How Securitization and Art-Backed Debt Offerings Present New Ways to Invest in the Art Market

CEO of Athena Art Finance, Rebecca Fine, speaks to art market journalist Riah Pryor about the latest developments in the financialization of art

Since we last spoke, Sotheby’s announced a securitization backed by its art loan portfolio. How does it work and how is it ‘new’?

This is the first securitization of an art loan portfolio, and it is the first time a credit rating agency has rated such a product. Securitization is a way for companies to find new sources of funding and to move assets off their balance sheet (much sooner than waiting for the underlying loans to be repaid). Through a complicated process, involving many parties, a pool of loans is converted into a tradable security, which is divided into tranches of interest-bearing securities with different risk-return properties and different yields. The least risky tranche has the first rights to the income generated by the underlying loans, and the riskiest tranche has the last claim on that income. Bear in mind, Sotheby’s Financial Services’ product is only available to institutional investors at this point.

Rebecca Fine, CEO, Athena Art Finance

What is the significance of all of this for the market more broadly, and what can we expect to happen next?

The concept of using art as collateral for a loan is not itself new: several private banks, auction houses and specialty finance companies (including Athena Art Finance) have offered lending programs for many decades. But the private banks and auction houses aren’t really making pure-play art finance loans (auction houses are trying to drive consignments and banks are lending against their clients’ financial portfolios, not their art collections). And regardless of who makes the loans, for the companies that fund the loans, the loans are not very liquid (because lenders have to wait for the borrowers to repay the debt).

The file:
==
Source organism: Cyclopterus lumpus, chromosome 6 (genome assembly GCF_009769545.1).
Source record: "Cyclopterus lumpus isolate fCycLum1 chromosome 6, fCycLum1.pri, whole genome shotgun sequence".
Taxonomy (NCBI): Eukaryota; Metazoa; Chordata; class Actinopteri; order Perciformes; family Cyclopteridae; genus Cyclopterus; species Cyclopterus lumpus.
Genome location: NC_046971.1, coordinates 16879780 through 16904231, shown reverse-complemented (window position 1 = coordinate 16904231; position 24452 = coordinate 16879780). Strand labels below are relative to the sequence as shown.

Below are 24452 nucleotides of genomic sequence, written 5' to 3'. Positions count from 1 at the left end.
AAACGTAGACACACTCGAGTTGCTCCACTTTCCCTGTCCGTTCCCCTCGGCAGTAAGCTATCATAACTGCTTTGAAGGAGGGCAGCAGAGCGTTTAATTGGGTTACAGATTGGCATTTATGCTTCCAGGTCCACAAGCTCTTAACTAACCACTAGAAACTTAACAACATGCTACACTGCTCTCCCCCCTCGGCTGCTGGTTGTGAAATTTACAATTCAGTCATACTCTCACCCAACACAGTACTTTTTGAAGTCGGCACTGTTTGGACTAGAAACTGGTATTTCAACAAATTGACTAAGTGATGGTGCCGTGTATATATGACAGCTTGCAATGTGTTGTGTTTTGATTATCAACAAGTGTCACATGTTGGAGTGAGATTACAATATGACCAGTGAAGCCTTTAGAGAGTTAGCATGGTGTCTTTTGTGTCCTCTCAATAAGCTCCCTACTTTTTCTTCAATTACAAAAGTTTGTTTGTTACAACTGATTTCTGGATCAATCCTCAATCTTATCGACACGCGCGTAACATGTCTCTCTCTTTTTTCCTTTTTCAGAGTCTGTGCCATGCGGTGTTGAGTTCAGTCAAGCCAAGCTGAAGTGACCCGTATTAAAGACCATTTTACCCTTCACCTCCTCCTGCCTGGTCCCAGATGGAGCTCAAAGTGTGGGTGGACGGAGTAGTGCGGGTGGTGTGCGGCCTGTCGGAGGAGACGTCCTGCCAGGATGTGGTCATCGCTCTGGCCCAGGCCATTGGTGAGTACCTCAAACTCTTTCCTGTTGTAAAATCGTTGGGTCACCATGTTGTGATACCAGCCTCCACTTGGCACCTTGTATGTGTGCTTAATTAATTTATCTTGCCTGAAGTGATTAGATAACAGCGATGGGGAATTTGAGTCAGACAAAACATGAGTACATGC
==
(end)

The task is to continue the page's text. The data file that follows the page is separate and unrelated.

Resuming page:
However, when art loans receive a rating from a rating agency, such as the case with the Sotheby Financial Services’ securitization, they are deemed suitable investments for institutional investors, like pension funds, endowments, insurance companies, which invest in institutional private debt deals. Dividing the portfolio into tranches, each of which has a different level of risk associated with it, enables investors to buy at different prices. And those tradable securities are much more liquid than the original loans were on Sotheby’s balance sheet.

Do you see the increasing breadth of art-debt investment offerings as a sign that demand is on the rise?

Yes, this art-adjacent securitization is attracting a lot of attention outside of the artworld. And demand is high. After announcing, Sotheby’s Financial Services upsized the issuance from $500m to $700m. Institutional asset managers who are hungry for new investments are eager to diversify their holdings and art-backed loan portfolios is a novel investment category, and is largely uncorrelated to financial markets, public equities or other traditional asset classes.

As long as the loans are underwritten responsibly by the loan originator and the valuations of the artworks are accurate, there is strong downside protection. And loans backed by art are comparatively conservative, compared to other asset-backed loans. For example, the loan-to-value ratio on a mortgage might be as high as 90%. In contrast, the LTV for art loans is often 50%. So, the artwork must clear only 50% in the event of a default. But it is because of mortgage-backed securitizations that banks were able to transfer risk off their balance sheets and that home buyers only have to put up a fraction of the purchase price (mortgaging the balance). That won’t happen overnight in the art financing market, but these are early innings.

I predict that investors of all kinds will be looking for opportunities to gain exposure to a form of art investment that does not depend on appreciation of values.